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8-Port M.2 NVMe RAID Controllers Offer Up to 28,000 MB/s of Storage Bandwidth

HighPoint SSD7540
(Image credit: HighPoint)

As reported by TechPowerUp, HighPoint has announced two brand new M.2 NVMe RAID controller cards, with support for up to 64TB of storage and speeds of up to 28,000MB/s on the top model. These would make a great pairing with the best SSDs on the market. The two models announced include the SSD7140A with Gen3 x16 support and the SSD7540 with Gen4 x16 support. Pricing starts at $729 for the Gen3 model.

As the name suggests, both cards are designed to handle massive M.2 RAID arrays including RAID 0, 1, and 10. RAID 0 mirrors everything for maximum speed, RAID 1 mirrors each data drive as a backup solution, and RAID 10 does a mix of both. Both controllers also offer JBOD capabilities, which doesn't boost speed or data integrity but gives you access to a large single drive.

While the controllers offer up to eight M.2 storage slots, only four (fast) drives are necessary to gain the maximum bandwidth output of each card. Each M.2 SSD uses four PCIe lanes, and each card maxes out at 16. The four additional M.2 slots are there for additional capacity, and with slower SSDs you can still reach the maximum theoretical throughput.

The controllers support Windows and Linux boot capabilities, which is great for users who want to use an M.2 RAID array as their primary storage solution.

HighPoint SSD7540

(Image credit: HighPoint)

The two cards are quite massive, with the length and height of a high-end graphics card to accommodate all eight M.2 storage slots. Both cards measure in at 11.22" x 4.37" x 0.83" (285 x 111 x 21 mm). The cards feature a massive black heatsink that spans the entire length of the card, helping keep the M.2 drives cool. The heatsinks are aided by twin "ultra-durable and near-silent" fans of unknown size, but they look to be in the 40mm range.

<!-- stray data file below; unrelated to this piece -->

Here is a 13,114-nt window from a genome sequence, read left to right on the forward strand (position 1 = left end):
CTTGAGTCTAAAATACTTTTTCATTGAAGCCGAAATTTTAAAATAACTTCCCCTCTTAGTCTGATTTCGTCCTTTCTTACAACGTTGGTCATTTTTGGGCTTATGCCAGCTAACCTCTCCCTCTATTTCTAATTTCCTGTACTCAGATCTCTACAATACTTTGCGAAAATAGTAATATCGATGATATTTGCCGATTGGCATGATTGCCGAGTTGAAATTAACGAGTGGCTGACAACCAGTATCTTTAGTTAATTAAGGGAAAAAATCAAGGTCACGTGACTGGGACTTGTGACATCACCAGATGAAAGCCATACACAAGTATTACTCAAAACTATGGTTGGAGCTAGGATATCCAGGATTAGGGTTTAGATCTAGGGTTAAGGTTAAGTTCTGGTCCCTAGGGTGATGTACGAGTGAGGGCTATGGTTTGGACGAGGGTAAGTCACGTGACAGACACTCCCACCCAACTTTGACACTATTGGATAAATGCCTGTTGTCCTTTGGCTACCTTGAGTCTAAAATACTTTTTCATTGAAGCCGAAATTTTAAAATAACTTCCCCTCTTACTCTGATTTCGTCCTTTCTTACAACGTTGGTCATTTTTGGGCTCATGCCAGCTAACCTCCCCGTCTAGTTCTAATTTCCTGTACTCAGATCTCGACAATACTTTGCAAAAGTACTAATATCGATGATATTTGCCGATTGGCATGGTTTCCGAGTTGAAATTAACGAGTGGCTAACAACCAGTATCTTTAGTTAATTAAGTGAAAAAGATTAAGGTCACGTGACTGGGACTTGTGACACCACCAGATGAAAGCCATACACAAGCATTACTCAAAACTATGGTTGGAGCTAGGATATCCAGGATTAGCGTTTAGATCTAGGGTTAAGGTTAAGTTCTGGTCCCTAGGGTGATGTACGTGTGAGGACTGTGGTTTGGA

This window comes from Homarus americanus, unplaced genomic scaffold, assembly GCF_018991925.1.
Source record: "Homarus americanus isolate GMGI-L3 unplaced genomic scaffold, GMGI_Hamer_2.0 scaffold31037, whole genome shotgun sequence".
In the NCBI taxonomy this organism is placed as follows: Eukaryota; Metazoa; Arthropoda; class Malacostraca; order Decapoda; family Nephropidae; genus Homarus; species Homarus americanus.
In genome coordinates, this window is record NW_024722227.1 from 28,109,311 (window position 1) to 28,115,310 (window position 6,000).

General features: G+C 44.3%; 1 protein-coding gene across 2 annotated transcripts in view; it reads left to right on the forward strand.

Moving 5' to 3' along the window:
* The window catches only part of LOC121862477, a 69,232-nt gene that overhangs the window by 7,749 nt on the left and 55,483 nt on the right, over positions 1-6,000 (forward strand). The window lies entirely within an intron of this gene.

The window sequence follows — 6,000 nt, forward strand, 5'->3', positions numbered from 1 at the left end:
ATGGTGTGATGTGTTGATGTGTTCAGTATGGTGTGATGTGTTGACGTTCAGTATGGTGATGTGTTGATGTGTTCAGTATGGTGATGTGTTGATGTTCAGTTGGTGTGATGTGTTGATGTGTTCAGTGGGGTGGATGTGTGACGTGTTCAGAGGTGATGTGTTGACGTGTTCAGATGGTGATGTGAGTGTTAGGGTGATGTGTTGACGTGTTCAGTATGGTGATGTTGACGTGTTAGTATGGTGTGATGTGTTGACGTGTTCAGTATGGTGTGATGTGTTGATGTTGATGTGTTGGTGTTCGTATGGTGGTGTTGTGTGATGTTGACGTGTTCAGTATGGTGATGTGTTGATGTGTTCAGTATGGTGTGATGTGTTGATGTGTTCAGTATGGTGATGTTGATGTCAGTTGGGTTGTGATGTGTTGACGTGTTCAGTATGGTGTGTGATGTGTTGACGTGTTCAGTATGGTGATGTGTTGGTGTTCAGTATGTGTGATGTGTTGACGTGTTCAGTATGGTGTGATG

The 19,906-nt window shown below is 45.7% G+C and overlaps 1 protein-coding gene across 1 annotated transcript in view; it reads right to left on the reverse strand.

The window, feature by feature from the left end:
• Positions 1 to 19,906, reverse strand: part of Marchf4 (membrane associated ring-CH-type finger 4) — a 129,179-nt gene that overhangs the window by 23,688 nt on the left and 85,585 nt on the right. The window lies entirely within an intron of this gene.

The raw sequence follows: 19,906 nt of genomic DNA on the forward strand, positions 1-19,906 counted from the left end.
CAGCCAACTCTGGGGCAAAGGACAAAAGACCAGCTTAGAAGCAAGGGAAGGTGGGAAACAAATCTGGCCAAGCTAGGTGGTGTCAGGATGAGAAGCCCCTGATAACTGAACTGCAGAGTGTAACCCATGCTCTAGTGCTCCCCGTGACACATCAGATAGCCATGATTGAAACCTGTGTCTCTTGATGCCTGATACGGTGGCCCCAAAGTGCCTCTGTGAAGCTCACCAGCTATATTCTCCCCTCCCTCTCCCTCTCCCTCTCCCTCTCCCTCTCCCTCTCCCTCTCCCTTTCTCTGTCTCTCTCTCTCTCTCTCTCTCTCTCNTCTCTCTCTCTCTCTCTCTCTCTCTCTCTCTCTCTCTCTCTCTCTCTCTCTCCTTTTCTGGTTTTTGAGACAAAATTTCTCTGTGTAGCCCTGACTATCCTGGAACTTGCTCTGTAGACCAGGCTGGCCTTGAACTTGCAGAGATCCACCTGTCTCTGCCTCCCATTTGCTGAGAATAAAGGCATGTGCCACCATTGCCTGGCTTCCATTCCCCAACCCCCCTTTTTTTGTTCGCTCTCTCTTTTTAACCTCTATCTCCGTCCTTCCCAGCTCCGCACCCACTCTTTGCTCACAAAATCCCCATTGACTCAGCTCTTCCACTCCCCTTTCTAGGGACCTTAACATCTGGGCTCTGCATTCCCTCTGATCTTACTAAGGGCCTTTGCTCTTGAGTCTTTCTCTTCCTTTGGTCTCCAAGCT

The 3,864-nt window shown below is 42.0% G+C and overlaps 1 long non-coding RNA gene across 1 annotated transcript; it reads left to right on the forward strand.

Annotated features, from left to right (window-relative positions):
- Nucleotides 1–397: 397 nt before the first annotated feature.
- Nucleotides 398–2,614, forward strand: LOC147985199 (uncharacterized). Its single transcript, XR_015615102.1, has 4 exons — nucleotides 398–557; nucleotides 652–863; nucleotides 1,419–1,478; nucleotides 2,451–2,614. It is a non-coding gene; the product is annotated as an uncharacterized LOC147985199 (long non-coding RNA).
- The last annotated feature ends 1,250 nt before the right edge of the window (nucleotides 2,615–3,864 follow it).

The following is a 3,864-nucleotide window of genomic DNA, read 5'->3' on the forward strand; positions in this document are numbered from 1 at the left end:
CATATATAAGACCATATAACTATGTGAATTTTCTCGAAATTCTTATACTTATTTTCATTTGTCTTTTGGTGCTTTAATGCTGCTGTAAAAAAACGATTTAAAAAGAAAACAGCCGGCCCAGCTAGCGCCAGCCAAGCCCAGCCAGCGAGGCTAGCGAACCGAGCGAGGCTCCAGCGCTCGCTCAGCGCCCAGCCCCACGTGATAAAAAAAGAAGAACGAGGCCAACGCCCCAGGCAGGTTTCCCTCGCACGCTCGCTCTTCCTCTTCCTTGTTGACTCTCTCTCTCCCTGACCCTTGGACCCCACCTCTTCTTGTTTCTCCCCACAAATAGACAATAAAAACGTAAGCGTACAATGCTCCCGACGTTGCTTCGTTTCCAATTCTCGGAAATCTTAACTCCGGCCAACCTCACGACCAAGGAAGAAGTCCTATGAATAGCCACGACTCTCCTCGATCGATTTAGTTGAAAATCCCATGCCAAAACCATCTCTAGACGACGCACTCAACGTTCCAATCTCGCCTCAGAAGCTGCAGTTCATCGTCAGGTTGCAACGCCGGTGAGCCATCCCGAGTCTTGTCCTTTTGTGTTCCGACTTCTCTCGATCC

The SSD7140A is the weaker of the two solutions, with a maximum speed of 14,000MB/s due to its PCIe 3.0 interface. The SSD7540 doubles that with up to 28,000MB/s thanks to PCIe 4.0. However, if you want even more bandwidth, you can pair two cards in a "Cross-Sync" configuration — provided your motherboard supports twin x16 configurations, naturally.

That gives users double the bandwidth of each controller, with the Gen3 variant operating at up to 28,000 MB/s and the Gen4 model maxing out at 55,000 MB/s. (Apparently there's some rounding so it's not 56,000 MB/s.)

The SSD7140A with PCIe 3.0 speeds costs $729 and the PCIe 4.0 SSD7540 goes for $1099.00. That's not cheap, but then we can say the same for the requisite eight SSDs you'd want to put in the cards. Obviously, these are for servers with large data throughput workloads rather than typical home PCs.

Aaron Klotz
Aaron Klotz

Aaron Klotz is a freelance writer for Tom’s Hardware US, covering news topics related to computer hardware such as CPUs, and graphics cards.

  • hotaru.hino
    Well that's definitely in the realm of DDR4-3200 bandwidth. Latency will not be as good but I guess if you're streaming a lot of data, that probably won't matter.
    Reply
  • Mario.chamdjoko
    I'm just too afraid if one of the nvme would be broken that's mean I can't access my computer anymore, so I waste rest of the nvme
    Reply
  • Megangel1
    "RAID 0 mirrors everything for maximum speed, RAID 1 mirrors each data drive as a backup solution, and RAID 10 does a mix of both. "
    And there is me thinking that
    RAID 0 consists of striping, but no mirroring or parity.
    and
    RAID 1
    consists of data mirroring, without parity or striping.
    and
    RAID 10 is a stripe of mirrors
    as opposed to
    RAID 01 being a mirror of stripes
    Reply